Forum for Science, Industry and Business

Sponsored by:     3M 
Search our Site:

 

Binge drinking due to ‘copying’ behaviour

25.06.2008
The rise in binge drinking in the young is a “fashion phenomenon” where drinkers are copying their associates’ behaviour, new research has shown.

A study conducted at Durham University’s Institute of Advanced Study and Volterra Consulting UK shows that social networking is a key factor in the spread of the rapid consumption of large amounts of alcohol – binge drinking - which is blamed for serious anti-social and criminal behaviour.

Researchers say the findings have major implications for Government policy makers charged with tackling the problem, which has longer-term and costly health implications for the nation.

The research team, which estimates there are least one million binge drinkers in the 18-24 year old population participating in 1.5 million binge drinking events each week, used complex modelling techniques and interviews with 504 18-24 year olds to draw their conclusions.

Binge drinkers were defined as participants who got drunk on three or more drinks (women) or on four or more drinks (men) at least once a week, or having ten or more drinks but not necessarily getting drunk at least once a week (both men and women). Using this criteria, nearly one-fifth (16.2 per cent) of the young people surveyed were classed as binge drinkers.

Everyone in the survey was asked whether about the drinking behaviour of their friends, family and colleagues. Binge drinkers were more likely to describe their associates, particularly their friends, as fellow binge drinkers.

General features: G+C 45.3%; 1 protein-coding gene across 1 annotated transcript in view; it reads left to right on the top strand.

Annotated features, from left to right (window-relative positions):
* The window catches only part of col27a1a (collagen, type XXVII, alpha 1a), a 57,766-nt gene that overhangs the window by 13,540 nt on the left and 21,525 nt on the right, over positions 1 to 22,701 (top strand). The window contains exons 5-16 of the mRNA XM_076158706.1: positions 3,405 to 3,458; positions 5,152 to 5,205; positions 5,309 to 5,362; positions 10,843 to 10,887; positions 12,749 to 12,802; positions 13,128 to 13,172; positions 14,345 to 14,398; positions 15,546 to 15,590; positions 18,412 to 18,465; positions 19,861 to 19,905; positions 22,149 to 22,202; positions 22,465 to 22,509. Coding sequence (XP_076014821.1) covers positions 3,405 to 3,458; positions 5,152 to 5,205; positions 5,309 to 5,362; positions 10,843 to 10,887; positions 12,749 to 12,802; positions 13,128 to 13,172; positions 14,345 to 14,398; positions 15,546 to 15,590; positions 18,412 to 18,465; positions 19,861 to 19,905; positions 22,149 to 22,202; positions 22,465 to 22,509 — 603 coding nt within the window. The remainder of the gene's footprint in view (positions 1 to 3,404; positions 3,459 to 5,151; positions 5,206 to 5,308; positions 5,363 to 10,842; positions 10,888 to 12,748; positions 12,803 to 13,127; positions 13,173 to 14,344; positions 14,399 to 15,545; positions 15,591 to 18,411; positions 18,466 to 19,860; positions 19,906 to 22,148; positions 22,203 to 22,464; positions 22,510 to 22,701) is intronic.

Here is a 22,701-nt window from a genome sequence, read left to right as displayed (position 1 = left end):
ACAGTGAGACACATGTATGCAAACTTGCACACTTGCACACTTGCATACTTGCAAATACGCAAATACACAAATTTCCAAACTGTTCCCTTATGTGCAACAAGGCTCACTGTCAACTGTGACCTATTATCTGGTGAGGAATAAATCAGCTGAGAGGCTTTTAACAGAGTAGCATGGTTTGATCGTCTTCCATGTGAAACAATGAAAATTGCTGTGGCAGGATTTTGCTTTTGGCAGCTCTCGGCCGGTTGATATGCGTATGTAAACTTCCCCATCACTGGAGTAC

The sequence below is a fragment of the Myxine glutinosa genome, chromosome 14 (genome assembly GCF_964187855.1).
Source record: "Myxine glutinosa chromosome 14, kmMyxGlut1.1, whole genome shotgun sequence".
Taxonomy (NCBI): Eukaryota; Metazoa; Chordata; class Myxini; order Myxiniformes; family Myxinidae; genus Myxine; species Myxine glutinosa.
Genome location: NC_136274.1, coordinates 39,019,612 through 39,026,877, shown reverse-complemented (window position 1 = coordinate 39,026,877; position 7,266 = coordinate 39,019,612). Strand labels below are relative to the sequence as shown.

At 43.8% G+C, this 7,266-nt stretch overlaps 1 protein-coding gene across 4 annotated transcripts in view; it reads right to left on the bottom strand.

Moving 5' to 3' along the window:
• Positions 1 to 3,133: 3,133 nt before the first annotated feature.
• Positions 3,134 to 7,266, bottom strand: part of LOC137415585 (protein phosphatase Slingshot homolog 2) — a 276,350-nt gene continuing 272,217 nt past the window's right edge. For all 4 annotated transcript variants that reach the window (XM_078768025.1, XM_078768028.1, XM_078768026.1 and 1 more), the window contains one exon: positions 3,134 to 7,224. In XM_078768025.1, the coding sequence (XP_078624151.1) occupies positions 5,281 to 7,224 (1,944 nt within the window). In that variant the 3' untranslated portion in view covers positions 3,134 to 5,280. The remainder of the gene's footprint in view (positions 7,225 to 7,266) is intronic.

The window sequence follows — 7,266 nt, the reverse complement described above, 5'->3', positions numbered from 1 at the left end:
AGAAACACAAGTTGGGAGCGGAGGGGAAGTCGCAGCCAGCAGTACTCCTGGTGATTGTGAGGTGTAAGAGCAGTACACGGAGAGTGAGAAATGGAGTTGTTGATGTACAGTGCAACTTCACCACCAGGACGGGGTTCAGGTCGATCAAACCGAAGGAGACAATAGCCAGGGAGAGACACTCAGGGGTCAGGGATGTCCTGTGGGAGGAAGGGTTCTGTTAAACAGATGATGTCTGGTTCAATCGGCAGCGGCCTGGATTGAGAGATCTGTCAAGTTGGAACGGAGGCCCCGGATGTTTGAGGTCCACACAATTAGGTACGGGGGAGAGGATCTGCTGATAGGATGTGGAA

For example, 85 per cent of the binge drinkers thought that all, almost all or most of their friends are binge drinkers, compared to 41 per cent of non-binge drinkers who described all, almost all or most of their friends as binge drinkers.

Conversely, only three per cent of binge drinkers had no or hardly any friends that binge drank, compared to 22 per cent of non binge drinkers.

The second part of the research set out to test whether ‘imitation behaviour’ or copying was sufficient to account for the binge drinking through applying a series of models.

It found that the ‘small world’ model, showing the interaction between overlapping friendship groups, best explained the statistics for the first part of the research. This suggests complex social networking and the behaviour exhibited through this is the root cause of binge drinking.

Researchers say these findings pose challenges for policy makers in terms of identifying where and at whom to target their policies - they would need to tap into a series of complex friendship networks for their efforts to have any effect. However, if they could achieve this, triggering a reverse in binge drinking behaviour, the effect would be quite dramatic.